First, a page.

Tien wins NSF funding to improve reliability of our interdependent infrastructure

Thursday, 17 September 2015

The National Science Foundation has awarded Iris Tien $499,920 for a three-year project that will develop new computer models of infrastructure systems and the connections between them.

The idea is to create a model that can be used for any infrastructure system — water, power, transportation, or communications, for example — and takes into account each component of the system as well as how the system interacts with other infrastructure.

The result will be software that can help utilities make real-time decisions and even automatically adjust how infrastructure operates to account for problems.

Infrastructure systems are very critical to a functioning society, how we go about our day-to-day lives. They’re critical for the security of our country and for being able to be productive and healthy and safe,” Tien said. “As these systems are subject to more and more hazards of different types, it’s really important for us to be able to model these systems properly and to be able to make decisions about how we manage these systems so they perform better under different adverse conditions.”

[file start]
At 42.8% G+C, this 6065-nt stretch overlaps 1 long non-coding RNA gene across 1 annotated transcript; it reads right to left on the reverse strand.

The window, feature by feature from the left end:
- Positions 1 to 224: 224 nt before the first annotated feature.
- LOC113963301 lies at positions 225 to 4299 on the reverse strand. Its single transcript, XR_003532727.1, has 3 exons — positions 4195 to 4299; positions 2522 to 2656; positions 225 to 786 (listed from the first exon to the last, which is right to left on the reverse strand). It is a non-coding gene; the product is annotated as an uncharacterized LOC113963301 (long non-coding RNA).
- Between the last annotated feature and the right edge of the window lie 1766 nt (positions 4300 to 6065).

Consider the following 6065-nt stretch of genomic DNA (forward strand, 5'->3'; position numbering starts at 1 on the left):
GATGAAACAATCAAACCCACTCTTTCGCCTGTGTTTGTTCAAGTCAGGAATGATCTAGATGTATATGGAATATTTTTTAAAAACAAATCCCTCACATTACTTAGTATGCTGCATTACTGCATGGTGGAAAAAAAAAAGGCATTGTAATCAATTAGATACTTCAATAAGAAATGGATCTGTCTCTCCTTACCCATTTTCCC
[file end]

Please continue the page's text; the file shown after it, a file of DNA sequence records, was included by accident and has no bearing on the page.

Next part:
Tien said current infrastructure management systems are highly distributed. Each power utility or water system might have its own models or decision-making frameworks. But nothing exists that works for all of those systems and accounts for how they interact, she said.

“We have more and more data that’s becoming available about these systems,” she said. “One of the main motivations behind this project is how do we use that data to better assess the current state of infrastructure systems and use it to predict future behaviors to help us make control decisions or management decisions for current infrastructure so they are more reliable and more resilient.”

The project will look at three kinds of systems: communications, power and transportation. It will focus on one rural community in Georgia and one urban area in California.

The work is part of a batch of projects just funded under a new NSF program to improve the nation’s infrastructure through fundamental research. Tien is working with two other Georgia Tech researchers, Calton Pu in the School of Computer Science and Seymour Goodman in the School of International Affairs.

The multidisciplinary nature of the team is important, Tien said, because the project hinges on getting buy-in from the stakeholders who might use the model the researchers come up with. To that end, Tien said the model will incorporate the kinds of factors that decision-makers actually consider as they manage infrastructure.

“I think a lot of times in engineering, we come up with this really great solution that does not really work in the real world or nobody knows about it,” she said, “so that stakeholder component is very important, to be able to work with actual decision makers and actual utilities to make an impact.”